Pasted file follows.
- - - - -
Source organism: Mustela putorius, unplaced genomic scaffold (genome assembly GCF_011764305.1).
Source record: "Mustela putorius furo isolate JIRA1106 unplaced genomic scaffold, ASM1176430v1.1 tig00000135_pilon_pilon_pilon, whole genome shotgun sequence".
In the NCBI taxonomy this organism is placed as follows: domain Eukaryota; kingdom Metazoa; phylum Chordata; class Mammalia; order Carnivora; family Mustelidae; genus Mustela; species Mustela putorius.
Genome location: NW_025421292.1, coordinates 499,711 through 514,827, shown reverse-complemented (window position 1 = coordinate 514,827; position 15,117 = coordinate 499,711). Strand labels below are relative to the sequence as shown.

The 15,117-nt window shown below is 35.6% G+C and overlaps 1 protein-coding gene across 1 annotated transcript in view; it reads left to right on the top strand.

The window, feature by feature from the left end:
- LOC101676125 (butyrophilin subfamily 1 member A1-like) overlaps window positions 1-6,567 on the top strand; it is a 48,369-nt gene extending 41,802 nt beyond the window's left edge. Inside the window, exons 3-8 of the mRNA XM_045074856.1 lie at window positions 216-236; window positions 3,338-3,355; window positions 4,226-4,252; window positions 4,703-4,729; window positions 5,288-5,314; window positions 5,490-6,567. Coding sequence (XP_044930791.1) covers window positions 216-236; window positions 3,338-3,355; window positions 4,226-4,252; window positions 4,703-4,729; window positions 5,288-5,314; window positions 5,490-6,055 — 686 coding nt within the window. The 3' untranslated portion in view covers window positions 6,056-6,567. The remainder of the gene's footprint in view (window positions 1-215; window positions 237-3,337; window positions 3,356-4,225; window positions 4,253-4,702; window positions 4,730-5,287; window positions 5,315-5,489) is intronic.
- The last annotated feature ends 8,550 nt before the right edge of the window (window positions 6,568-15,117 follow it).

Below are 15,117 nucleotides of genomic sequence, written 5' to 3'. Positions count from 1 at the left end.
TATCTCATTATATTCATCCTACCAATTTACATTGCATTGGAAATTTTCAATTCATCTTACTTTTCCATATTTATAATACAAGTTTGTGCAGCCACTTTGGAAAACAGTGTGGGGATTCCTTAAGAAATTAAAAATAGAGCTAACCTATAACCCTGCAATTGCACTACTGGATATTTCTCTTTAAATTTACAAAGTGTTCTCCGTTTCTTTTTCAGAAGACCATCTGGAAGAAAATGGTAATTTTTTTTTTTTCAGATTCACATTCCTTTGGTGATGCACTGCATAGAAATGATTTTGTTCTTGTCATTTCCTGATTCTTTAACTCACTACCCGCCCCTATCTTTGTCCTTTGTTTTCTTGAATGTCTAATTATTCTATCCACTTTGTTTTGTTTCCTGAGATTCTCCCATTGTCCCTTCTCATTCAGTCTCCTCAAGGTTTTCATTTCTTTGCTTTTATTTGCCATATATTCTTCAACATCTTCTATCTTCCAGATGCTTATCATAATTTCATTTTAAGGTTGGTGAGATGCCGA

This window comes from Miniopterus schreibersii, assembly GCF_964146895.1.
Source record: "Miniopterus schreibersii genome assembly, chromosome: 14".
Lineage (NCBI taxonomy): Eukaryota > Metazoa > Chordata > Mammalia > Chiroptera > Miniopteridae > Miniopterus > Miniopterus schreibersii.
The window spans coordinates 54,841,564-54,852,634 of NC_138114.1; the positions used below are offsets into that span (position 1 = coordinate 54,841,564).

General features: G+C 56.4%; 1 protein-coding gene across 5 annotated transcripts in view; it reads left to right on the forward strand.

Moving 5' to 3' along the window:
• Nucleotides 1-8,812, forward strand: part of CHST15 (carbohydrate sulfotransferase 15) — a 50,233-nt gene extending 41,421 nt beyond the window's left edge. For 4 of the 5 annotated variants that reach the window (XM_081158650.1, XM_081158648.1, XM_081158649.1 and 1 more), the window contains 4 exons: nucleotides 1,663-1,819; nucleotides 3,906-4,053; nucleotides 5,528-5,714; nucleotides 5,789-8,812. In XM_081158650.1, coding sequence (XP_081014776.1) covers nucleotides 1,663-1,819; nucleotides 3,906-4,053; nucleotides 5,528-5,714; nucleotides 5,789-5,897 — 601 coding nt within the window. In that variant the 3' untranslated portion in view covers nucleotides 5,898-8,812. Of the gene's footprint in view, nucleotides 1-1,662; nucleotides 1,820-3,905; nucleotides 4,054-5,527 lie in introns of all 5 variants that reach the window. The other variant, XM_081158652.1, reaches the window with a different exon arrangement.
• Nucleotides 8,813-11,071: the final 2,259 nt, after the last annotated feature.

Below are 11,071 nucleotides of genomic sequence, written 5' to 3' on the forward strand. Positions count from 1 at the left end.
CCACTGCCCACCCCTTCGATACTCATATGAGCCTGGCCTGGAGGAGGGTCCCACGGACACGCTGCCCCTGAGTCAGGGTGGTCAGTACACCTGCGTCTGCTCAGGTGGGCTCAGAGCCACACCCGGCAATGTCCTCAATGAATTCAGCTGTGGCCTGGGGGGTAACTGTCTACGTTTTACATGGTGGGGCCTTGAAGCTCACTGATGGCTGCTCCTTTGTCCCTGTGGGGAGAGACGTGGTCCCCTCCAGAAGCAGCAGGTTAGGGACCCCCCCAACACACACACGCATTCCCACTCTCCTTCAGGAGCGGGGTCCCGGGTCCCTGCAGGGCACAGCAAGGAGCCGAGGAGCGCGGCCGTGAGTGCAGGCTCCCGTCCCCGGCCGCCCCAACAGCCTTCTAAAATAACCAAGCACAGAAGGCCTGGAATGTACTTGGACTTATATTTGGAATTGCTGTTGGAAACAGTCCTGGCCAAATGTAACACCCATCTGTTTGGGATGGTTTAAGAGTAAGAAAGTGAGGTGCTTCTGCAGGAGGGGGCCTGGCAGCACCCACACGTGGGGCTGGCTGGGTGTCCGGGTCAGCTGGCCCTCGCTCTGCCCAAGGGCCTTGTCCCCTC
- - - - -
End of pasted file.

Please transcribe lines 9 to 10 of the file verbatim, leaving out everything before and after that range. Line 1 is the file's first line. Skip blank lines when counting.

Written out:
Below are 15,117 nucleotides of genomic sequence, written 5' to 3'. Positions count from 1 at the left end.
TATCTCATTATATTCATCCTACCAATTTACATTGCATTGGAAATTTTCAATTCATCTTACTTTTCCATATTTATAATACAAGTTTGTGCAGCCACTTTGGAAAACAGTGTGGGGATTCCTTAAGAAATTAAAAATAGAGCTAACCTATAACCCTGCAATTGCACTACTGGATATTTCTCTTTAAATTTACAAAGTGTTCTCCGTTTCTTTTTCAGAAGACCATCTGGAAGAAAATGGTAATTTTTTTTTTTTCAGATTCACATTCCTTTGGTGATGCACTGCATAGAAATGATTTTGTTCTTGTCATTTCCTGATTCTTTAACTCACTACCCGCCCCTATCTTTGTCCTTTGTTTTCTTGAATGTCTAATTATTCTATCCACTTTGTTTTGTTTCCTGAGATTCTCCCATTGTCCCTTCTCATTCAGTCTCCTCAAGGTTTTCATTTCTTTGCTTTTATTTGCCATATATTCTTCAACATCTTCTATCTTCCAGATGCTTATCATAATTTCATTTTAAGGTTGGTGAGATGCCGA